The Night Boat was the second novel written, third published, by Robert McCammon (Swan Song, Boy’s Life, Baal, etc) and originally published back in 1980 and recently rereleased by Subterranean Press both in hardcover and ebook. I picked up the ebook verision for my Nook.
The general gist of the novel is that it takes place on the Caribbean island, which served as a haven for British ships during WWII. The story takes place during the 1980s and while on a routine dive, David Moore witnesses the sudden resurfacing of a Nazi submarine that had been half buried under debris at the bottom of the ocean. The submarine not only ressurects the bitter memories of the islanders, but the living dead. The undead Nazi set forth to raid the island for supplies to repair their boat as well as replenish themselves with the flesh of the islanders. It’s up to a rag tag group of islanders to not only stop the undead zombies from ravaging the island’s populace but also prevent them from wreaking havoc on the major shipping lanes and islands in the Caribbean and beyond.
What I liked about this novel is the setting, McCammon did an excellent job not only describing what the island looked like but also its people. I learned their believes, their history, and fears. He didn’t do this through countless pages of exposition, but rather through dialogue that kept the main plot going while giving me the background information throughout the story. I also thought that the way he tied together the Nazi submarine’s attack on the island during WWII and its return to the island in 1980 with voodoo was well done. The reason for the Nazis’ fate wasn’t random, but fit both the islands history and the belief system of the people on the island. If McCammon had never introduced the idea that the sub had attacked during the war or that voodoo was prominent on the island then a Nazi sub full of zombies resurfacing near the island would be very random. I thought that the plot and reasoning behind the Nazi sub was well thought out and executed by McCammon.
Unfortunately, I cannot say I feel the same way about the main characters in the novel. Kip, the island’s chief of police, David Moore, an ex-patriot who owns the island’s sole hotel, and Cheyne, chief of the native Caribs all have interesting back stories. David’s wife and family was lost at sea, Kip has a sense of duty to island and regret/guilt about his family’s ties to voodoo, Cheyne was seriously wounded by the sub’s original attack. Yet none of these characters are really fleshed out too well. I think part of the problem is that McCammon has too many many characters and rather then focusing on one or two and developing them further, he bounces around from character to character. Sometimes he even bounces over to minor characters that simply die within a page or two.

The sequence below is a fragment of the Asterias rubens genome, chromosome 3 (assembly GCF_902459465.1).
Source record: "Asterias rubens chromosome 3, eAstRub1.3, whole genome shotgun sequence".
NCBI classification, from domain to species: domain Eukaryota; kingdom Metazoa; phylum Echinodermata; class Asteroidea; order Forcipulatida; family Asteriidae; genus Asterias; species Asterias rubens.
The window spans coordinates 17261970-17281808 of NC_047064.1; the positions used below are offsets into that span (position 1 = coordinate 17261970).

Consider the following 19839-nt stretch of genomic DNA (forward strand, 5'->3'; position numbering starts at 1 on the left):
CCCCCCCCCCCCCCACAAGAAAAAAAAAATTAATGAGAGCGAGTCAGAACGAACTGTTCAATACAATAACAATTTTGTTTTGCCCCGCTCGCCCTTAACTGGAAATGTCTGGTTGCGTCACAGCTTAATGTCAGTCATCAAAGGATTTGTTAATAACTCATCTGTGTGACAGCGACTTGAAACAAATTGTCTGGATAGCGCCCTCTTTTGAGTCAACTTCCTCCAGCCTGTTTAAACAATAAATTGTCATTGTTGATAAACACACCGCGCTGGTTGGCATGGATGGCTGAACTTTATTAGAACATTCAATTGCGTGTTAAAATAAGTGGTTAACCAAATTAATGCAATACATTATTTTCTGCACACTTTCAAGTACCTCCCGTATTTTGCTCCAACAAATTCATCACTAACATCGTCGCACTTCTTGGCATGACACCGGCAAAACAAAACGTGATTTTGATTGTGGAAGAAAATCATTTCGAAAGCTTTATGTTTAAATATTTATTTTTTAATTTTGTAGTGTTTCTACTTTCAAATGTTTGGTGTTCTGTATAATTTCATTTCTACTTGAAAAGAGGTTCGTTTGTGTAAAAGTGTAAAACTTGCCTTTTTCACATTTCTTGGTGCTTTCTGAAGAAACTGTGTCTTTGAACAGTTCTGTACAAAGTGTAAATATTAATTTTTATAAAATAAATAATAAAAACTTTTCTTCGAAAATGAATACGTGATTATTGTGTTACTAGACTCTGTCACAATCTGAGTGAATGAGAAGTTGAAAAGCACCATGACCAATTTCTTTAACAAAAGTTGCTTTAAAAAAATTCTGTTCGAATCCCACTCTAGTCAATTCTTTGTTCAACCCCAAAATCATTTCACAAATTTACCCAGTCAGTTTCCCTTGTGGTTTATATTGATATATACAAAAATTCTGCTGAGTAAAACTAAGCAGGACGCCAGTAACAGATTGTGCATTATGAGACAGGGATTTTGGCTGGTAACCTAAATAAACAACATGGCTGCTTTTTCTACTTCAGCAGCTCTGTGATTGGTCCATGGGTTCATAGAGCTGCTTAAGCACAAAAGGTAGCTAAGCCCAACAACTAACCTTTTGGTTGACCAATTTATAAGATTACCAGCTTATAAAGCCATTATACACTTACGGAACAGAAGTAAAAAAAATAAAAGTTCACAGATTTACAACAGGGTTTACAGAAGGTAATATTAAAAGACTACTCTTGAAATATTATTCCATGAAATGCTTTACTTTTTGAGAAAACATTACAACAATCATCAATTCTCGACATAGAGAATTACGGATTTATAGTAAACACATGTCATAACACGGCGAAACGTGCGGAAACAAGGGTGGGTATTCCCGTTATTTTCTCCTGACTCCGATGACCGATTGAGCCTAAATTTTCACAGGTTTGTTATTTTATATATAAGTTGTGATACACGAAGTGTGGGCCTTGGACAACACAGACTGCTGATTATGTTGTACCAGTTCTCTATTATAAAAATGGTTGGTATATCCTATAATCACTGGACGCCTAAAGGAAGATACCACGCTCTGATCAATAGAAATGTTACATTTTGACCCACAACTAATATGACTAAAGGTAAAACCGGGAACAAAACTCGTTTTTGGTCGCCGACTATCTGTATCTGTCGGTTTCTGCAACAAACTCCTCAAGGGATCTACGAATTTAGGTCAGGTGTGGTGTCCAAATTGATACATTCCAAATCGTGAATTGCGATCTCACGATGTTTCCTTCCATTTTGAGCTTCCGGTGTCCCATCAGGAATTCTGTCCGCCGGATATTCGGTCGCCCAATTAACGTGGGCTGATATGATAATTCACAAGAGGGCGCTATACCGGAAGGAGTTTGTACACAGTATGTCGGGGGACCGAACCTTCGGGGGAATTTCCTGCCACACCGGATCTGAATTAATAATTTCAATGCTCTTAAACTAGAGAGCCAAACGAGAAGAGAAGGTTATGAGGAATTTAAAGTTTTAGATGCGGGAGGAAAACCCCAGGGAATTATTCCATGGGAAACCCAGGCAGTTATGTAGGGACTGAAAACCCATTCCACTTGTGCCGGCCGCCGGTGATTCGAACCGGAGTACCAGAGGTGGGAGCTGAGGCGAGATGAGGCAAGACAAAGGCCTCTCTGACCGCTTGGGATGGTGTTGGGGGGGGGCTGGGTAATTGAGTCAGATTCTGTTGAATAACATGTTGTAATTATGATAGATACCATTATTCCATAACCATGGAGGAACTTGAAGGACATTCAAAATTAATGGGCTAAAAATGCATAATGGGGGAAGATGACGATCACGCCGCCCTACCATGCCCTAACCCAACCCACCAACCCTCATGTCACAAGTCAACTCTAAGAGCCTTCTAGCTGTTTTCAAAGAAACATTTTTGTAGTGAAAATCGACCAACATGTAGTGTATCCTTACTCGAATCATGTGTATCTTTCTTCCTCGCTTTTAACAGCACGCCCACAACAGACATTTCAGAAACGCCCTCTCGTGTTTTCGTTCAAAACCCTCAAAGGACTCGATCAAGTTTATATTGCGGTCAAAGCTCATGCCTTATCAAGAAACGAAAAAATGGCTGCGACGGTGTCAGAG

The result of this lack of characterization and development is that I never really bonded with any of the characters. Also the fact that Cheyne doesn’t really appear until its practically the climax of the story makes him feel more like a deus machina more then anything else. It’s like ‘oh wait…here’s a dude with a boat and the gear to destroy this thing…good thing he appeared out of the wood work….’ It’s a bit too easy of a resolution. Also, McCammon brings in a character who had escaped from the Nazi sub when it sank during the war. McCammon uses him for a brief flash back to the war and nothing else. A rather pointless character that had a lot of potential.
Despite all the jumping around from character to character, McCammon never gives us insight into the Nazi zombies, especially their commander. I suppose these undead Nazis aren’t true Romero zombies, since it is suggested they have some lingering humanity and intelligence (they repair the sub, at one point one of them speaks after recognizing the old crew mate) but again McCammon neglects to develop them beyond anything other then creepy face eating ghouls. There’s nothing wrong with face eating ghouls, as long as you’re not on the receiving end, I suppose but I would’ve enjoyed it more if they’d been developed more.
Overall, Night Boat is a fun read, there are some good points to it like I mentioned before, and McCammon is good at descriptive action/gore scenes and cranking up the suspense/tension which you want in a novel like this one. He’s also adept at creating tension between characters through dialogue as well which can make for some great scenes. Especially those between Kip and local voodoo priest, Boniface. But in the end I didn’t care about the main characters, and had a hard time emotionally investing myself in their fate. A horror story can be light and a fun read, but if I have nothing to really invest myself in, why should I read it?